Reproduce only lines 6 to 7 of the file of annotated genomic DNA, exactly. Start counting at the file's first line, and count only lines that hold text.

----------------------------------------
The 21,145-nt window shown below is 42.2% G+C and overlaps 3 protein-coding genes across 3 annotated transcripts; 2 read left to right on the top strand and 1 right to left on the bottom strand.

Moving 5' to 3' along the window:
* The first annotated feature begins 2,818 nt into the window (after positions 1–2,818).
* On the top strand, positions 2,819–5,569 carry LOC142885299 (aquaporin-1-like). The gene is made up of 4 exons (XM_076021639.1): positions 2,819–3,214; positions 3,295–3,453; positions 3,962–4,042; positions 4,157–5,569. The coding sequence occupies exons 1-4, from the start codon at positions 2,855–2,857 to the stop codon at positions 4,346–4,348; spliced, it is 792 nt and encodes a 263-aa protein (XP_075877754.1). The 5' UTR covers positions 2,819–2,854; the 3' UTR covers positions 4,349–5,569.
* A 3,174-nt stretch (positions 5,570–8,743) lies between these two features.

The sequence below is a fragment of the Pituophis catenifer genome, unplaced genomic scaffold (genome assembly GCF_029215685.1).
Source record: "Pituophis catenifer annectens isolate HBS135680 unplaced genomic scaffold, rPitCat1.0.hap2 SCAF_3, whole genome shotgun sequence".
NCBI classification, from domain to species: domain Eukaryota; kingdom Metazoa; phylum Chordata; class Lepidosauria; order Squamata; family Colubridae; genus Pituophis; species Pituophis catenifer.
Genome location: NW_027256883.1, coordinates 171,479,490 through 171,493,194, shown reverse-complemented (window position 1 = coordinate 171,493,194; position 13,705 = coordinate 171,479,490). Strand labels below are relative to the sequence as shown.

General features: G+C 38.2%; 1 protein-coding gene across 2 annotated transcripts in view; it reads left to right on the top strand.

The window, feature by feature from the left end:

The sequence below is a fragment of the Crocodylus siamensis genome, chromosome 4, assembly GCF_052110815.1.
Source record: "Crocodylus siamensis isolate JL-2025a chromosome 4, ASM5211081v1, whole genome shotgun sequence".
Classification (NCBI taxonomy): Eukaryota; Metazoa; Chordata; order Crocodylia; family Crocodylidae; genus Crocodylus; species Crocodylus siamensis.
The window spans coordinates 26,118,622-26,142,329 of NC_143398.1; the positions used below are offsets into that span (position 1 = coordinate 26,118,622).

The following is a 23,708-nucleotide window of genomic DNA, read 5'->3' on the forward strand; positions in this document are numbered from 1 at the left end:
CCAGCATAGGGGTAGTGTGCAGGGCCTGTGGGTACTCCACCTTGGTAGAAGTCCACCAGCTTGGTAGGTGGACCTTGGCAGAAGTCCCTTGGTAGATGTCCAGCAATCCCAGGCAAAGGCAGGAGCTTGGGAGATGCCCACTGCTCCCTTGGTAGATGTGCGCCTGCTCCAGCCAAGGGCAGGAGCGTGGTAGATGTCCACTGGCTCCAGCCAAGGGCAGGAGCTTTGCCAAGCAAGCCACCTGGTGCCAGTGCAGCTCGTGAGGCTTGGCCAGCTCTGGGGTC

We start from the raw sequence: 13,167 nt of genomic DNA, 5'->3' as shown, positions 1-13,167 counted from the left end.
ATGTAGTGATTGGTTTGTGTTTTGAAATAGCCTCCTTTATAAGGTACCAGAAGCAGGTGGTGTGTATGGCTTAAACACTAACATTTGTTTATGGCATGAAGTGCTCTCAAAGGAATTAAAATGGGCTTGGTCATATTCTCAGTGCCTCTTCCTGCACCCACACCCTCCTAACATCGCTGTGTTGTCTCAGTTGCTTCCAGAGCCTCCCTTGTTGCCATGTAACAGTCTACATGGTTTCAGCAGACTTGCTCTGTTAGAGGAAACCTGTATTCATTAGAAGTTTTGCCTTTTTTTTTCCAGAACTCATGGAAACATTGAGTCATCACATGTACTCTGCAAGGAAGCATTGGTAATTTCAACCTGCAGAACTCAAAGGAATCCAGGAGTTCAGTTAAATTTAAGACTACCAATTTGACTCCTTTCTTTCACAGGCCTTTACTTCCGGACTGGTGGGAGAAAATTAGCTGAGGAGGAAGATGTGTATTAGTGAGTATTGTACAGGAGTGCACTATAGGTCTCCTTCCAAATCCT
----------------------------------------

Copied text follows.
The sequence below is a fragment of the Pituophis catenifer genome, unplaced genomic scaffold (genome assembly GCF_029215685.1).
Source record: "Pituophis catenifer annectens isolate HBS135680 unplaced genomic scaffold, rPitCat1.0.hap2 SCAF_3, whole genome shotgun sequence".